Configuring Cron Jobs – Developing Scalable Apps with Java

Configuring Cron Jobs – Developing Scalable Apps with Java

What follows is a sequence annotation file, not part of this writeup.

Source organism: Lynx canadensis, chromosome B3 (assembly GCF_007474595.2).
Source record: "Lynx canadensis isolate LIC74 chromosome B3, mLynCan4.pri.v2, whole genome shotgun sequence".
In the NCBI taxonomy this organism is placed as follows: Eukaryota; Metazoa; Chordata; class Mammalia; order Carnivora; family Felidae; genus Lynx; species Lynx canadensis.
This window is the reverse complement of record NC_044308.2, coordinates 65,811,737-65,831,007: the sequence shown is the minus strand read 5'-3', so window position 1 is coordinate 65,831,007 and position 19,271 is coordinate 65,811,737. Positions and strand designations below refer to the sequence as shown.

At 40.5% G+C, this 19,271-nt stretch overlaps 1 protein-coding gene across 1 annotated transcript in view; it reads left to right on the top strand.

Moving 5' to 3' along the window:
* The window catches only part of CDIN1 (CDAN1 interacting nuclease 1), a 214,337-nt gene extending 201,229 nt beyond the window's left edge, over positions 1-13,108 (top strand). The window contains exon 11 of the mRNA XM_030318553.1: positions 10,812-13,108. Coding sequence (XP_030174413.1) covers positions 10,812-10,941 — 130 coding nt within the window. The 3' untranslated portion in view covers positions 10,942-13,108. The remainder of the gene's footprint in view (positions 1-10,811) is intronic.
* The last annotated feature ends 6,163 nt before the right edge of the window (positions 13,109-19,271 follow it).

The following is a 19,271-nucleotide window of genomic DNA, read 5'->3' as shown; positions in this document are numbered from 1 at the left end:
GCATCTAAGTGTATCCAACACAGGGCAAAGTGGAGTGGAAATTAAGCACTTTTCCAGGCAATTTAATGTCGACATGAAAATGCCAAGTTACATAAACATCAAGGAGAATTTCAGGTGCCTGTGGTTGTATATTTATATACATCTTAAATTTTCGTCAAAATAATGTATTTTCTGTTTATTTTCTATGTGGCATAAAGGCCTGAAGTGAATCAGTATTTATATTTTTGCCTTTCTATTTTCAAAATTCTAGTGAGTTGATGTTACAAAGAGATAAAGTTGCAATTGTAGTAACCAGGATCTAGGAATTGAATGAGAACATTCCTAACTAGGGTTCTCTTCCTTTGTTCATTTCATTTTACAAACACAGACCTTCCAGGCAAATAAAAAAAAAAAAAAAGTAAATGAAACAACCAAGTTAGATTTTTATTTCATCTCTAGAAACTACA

In this exercise, you’re going to set up a cron job to periodically update the announcement about the conferences that are almost sold out. You’ve already written the function to create the announcement, so pretty much all you’re going to need to do is to configure the cron job. So, you configure cron jobs in cron.XML, and this is an example for what cron.XML might look like; has a top level cron entries element and then each cron job is specified within a cron element. You must specify the path, and this is the URL that’s going to run the task invoked by the cron job. You can optionally specify a description, and you must specify a schedule. The schedule indicates how often to run the task. There’s a variety of ways to set the schedule, but you must strictly follow the syntax or the current job won’t run. I recommend checking the formats for the schedule. The developer documentation does a really nice job of describing the syntax for the schedule, and giving examples. For example, you can specify it to go every 12 hours. You can specify it to go once a year, first Monday of, let’s say December. And then there’s other ways of specifying it. Anyway, I really recommend you take a look at the develop documentation for the schedule. But do bear in mind, although there’s lots of flexibility in how you specify the schedule, you actually do have to get the syntax exactly right. So, you can’t say every one hour. You actually have to say every one hours. The admin console on appspot for your application has a cron jobs page that shows you what cron jobs you’ve got running. I’ve got my cron slash set announcement cron job running already, and it’s scheduled to go every one minute, and the last time it ran it had a success. If you recall, the set announcement function queries for all conferences that are almost sold out. So if we look at the quota details, you can see that my query ops number is going up. It’ll go up every minute. The other thing that’s going to go up every minute is the Datastore API calls. So let’s see. So that’s 162 and that’s 143. Let’s refresh, see what happens. If I refresh the browser, and you see that now my Datastore Query Ops has gone up to 144, and my Datastore API Calls have gone up to 163. So every minute these numbers are going to go up. It’s actually not a big deal because this cron job doesn’t do a whole lot, but if you have a cron job that does a lot of Reads and Writes to the Datastore, It is going to use up your quota. Another thing that running a cron job every minute does is that it means you’re, it means you’re app engine application is always in use, so it never has any idle time. Which, you know, if your application is in constant use by users anyway, it goes viral, you’re hugely successful, not a problem. But when your developing and testing, it does mean that if you keep your cron job running frequently, it’s going to keep your front end up, and you’re going to use up your instance hours. So you can see here, I’ve already used 4.64 of my 28 instance hours. Not a big deal, but it’s something to keep an eye on. Off shot load cron.xml two app engine. It stays there until you overwrite it with a new cron dot XML. So if you want to disable your cron job, it’s not good enough to just delete cron.XML completely from your app and re-upload your app. You actually have to send up a new cron.XML with no cron entries. So just delete the cron entries for the jobs that you want to delete and reupload your cron.xml. And another thing you could do is just specify the schedule so that it only runs like once a year then you’re not going to have to worry about Quotro or anything, but you know, why not just go ahead and delete it anyway

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